Frequency Distribution of Bed Thickness in Slope-Channel Fills: New Insights From the Cretaceous Tres Pasos Formation, Chile
The frequency distribution of turbidite bed thickness has been interpreted to record information on flow dynamics, initial sediment volumes, and depositional setting; it is also an important influence on hydrocarbon reservoirs. Power laws are commonly used to describe these thickness distributions, and have been linked to initial source volumes associated with earthquakes with comparably distributed magnitudes. Some turbidite successions exhibit bed-thickness distributions that are better described by a log-normal mixture model: a model in which two log-normal distributions are associated with beds that exhibit a certain grain size or sedimentary structure at the base. We assess the distribution of turbidite bed thickness in slope-channel strata from the Cretaceous Tres Pasos Formation, southern Chile, and compare with published data from channel (Paleogene Tarcau Sandstone, Romania) and basin-floor lobe strata (Miocene Marnoso-Arenacea Formation, NW Italy). The Tres Pasos dataset comprises >10 individual channel elements (typically 20 m thick and 250-300 m wide), which can be placed in the context of a well-constrained stratigraphic framework. This framework provides a unique opportunity to consider the distribution of thickness for > 3000 turbidite beds, both in general channelized settings and in terms of their intra-channel positions (i.e., the axis, off-axis, or margin of channel fills). A log-normal mixture model best describes the distribution of turbidite bed thickness within slope-channel fills of the Tres Pasos Formation, and is comparable to that documented for channelized and lobe strata in previous studies. Variations in the distribution of bed thickness, in addition to other sedimentological criteria (e.g., grain size, bed type and depositional facies), offer insight into depositional processes and setting. For example, differences in the bed-thickness distribution from axis, off-axis and margin channel fills highlight the influence of differential erosion and deposition within the channel, and associated channel relief, upon the preserved channel-fill strata. Quantifying bed thicknesses in channelized strata improves our understanding of these systems, and facilitates effective modeling of fluid storage and flow within subsurface reservoirs. Further, our observations support previous studies suggesting that turbidite bed thickness does not always follow a power-law model, and thus cannot be directly related to earthquake magnitudes.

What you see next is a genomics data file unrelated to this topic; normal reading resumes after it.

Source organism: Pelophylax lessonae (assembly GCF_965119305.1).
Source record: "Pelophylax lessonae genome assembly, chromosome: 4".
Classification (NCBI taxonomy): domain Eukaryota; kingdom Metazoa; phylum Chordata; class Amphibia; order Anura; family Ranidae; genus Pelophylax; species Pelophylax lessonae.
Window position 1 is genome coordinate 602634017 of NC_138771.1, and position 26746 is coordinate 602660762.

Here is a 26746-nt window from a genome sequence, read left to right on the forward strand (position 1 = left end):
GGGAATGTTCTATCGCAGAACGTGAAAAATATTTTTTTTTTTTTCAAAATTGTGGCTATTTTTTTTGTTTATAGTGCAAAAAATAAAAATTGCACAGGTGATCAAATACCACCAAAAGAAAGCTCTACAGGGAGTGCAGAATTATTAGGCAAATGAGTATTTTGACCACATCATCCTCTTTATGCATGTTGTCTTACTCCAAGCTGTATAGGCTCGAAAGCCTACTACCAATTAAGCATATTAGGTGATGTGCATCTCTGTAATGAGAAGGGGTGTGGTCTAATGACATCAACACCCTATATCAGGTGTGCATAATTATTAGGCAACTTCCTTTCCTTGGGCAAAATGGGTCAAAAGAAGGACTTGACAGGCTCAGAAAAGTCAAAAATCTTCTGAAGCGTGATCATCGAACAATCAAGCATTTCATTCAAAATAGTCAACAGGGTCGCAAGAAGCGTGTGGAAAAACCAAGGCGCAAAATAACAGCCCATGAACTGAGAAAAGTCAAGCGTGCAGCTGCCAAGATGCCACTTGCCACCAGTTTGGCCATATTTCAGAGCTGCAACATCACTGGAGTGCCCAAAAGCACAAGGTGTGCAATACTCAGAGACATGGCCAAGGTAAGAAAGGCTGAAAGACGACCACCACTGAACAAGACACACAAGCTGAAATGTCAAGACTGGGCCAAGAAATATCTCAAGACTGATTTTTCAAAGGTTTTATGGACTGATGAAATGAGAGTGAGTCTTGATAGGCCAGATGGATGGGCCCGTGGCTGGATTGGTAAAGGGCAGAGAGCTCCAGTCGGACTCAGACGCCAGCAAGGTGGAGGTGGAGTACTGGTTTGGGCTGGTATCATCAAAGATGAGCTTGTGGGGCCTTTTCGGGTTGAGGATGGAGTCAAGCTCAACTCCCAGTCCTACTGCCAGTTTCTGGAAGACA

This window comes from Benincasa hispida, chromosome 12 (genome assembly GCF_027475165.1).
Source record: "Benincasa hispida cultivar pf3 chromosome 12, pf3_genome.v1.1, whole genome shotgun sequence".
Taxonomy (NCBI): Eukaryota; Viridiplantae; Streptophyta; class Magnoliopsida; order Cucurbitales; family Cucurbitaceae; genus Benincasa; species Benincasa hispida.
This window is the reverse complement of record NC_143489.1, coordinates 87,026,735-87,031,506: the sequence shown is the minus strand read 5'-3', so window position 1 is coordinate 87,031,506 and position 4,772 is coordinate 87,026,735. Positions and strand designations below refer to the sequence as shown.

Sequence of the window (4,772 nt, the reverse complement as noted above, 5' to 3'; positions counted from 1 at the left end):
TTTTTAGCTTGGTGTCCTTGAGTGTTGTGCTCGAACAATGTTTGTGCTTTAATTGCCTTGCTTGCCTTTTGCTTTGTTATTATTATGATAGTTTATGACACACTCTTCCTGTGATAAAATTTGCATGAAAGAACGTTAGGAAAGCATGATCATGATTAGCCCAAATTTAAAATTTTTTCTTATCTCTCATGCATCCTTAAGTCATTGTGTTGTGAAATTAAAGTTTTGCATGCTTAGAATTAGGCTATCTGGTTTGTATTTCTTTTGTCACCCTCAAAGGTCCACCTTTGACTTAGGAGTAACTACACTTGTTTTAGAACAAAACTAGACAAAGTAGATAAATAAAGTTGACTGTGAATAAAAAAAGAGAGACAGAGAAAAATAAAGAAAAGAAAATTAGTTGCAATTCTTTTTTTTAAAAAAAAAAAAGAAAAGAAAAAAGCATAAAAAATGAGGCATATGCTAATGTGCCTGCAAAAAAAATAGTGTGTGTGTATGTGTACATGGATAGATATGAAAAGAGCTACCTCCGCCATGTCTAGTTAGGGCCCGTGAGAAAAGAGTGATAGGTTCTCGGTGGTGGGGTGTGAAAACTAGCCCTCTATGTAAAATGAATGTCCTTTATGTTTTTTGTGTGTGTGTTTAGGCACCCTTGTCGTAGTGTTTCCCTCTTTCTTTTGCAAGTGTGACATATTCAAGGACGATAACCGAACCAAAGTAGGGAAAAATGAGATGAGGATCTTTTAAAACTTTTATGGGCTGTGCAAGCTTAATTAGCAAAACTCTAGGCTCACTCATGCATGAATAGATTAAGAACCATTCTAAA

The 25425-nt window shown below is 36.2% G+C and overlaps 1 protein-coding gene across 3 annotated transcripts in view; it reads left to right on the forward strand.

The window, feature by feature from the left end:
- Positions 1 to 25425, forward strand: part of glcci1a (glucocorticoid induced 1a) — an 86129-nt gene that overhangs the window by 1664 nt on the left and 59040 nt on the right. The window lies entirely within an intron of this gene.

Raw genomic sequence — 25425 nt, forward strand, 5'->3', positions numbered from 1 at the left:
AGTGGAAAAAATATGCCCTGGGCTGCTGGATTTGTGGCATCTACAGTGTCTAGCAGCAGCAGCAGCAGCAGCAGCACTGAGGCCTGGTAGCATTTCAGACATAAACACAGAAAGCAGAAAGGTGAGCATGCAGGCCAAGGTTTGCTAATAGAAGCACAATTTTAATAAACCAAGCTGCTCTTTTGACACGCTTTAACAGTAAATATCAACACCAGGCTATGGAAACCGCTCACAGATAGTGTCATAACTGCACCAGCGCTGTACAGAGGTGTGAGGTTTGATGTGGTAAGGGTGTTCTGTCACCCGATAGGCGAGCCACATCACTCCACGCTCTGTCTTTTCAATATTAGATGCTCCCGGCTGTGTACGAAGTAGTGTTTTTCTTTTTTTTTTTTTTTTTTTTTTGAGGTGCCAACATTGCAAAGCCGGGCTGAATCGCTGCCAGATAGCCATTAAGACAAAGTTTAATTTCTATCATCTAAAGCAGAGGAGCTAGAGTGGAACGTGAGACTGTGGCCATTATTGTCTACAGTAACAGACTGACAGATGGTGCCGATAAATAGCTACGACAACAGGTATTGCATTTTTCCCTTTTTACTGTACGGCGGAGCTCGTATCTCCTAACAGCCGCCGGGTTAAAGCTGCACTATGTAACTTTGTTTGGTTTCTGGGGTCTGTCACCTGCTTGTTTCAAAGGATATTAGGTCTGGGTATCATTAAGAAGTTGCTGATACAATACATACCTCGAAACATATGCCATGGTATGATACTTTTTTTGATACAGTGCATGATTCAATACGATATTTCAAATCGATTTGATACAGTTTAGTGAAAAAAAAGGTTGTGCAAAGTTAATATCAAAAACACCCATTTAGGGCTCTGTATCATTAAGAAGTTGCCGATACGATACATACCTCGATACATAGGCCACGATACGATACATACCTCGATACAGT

AAPG Datapages/Search and Discovery Article #90291 ©2017 AAPG Annual Convention and Exhibition, Houston, Texas, April 2-5, 2017